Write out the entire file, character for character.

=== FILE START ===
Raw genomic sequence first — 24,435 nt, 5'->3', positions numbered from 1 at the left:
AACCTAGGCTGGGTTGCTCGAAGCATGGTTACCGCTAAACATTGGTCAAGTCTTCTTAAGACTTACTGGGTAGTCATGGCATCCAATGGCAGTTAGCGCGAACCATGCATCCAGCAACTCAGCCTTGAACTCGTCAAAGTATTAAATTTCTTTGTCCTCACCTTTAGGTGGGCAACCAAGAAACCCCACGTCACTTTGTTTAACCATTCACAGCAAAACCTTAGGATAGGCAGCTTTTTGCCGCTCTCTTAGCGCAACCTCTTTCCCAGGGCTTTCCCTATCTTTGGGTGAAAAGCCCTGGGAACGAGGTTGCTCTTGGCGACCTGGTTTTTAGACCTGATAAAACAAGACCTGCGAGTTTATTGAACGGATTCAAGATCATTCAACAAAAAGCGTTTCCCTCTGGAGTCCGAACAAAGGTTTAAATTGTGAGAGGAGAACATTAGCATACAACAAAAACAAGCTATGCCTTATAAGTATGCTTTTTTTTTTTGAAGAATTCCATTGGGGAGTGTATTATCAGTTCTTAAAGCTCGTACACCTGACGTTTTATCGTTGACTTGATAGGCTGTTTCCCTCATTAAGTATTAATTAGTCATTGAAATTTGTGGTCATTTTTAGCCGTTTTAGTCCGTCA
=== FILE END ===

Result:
Raw genomic sequence first — 24,435 nt, 5'->3', positions numbered from 1 at the left:
AACCTAGGCTGGGTTGCTCGAAGCATGGTTACCGCTAAACATTGGTCAAGTCTTCTTAAGACTTACTGGGTAGTCATGGCATCCAATGGCAGTTAGCGCGAACCATGCATCCAGCAACTCAGCCTTGAACTCGTCAAAGTATTAAATTTCTTTGTCCTCACCTTTAGGTGGGCAACCAAGAAACCCCACGTCACTTTGTTTAACCATTCACAGCAAAACCTTAGGATAGGCAGCTTTTTGCCGCTCTCTTAGCGCAACCTCTTTCCCAGGGCTTTCCCTATCTTTGGGTGAAAAGCCCTGGGAACGAGGTTGCTCTTGGCGACCTGGTTTTTAGACCTGATAAAACAAGACCTGCGAGTTTATTGAACGGATTCAAGATCATTCAACAAAAAGCGTTTCCCTCTGGAGTCCGAACAAAGGTTTAAATTGTGAGAGGAGAACATTAGCATACAACAAAAACAAGCTATGCCTTATAAGTATGCTTTTTTTTTTTGAAGAATTCCATTGGGGAGTGTATTATCAGTTCTTAAAGCTCGTACACCTGACGTTTTATCGTTGACTTGATAGGCTGTTTCCCTCATTAAGTATTAATTAGTCATTGAAATTTGTGGTCATTTTTAGCCGTTTTAGTCCGTCA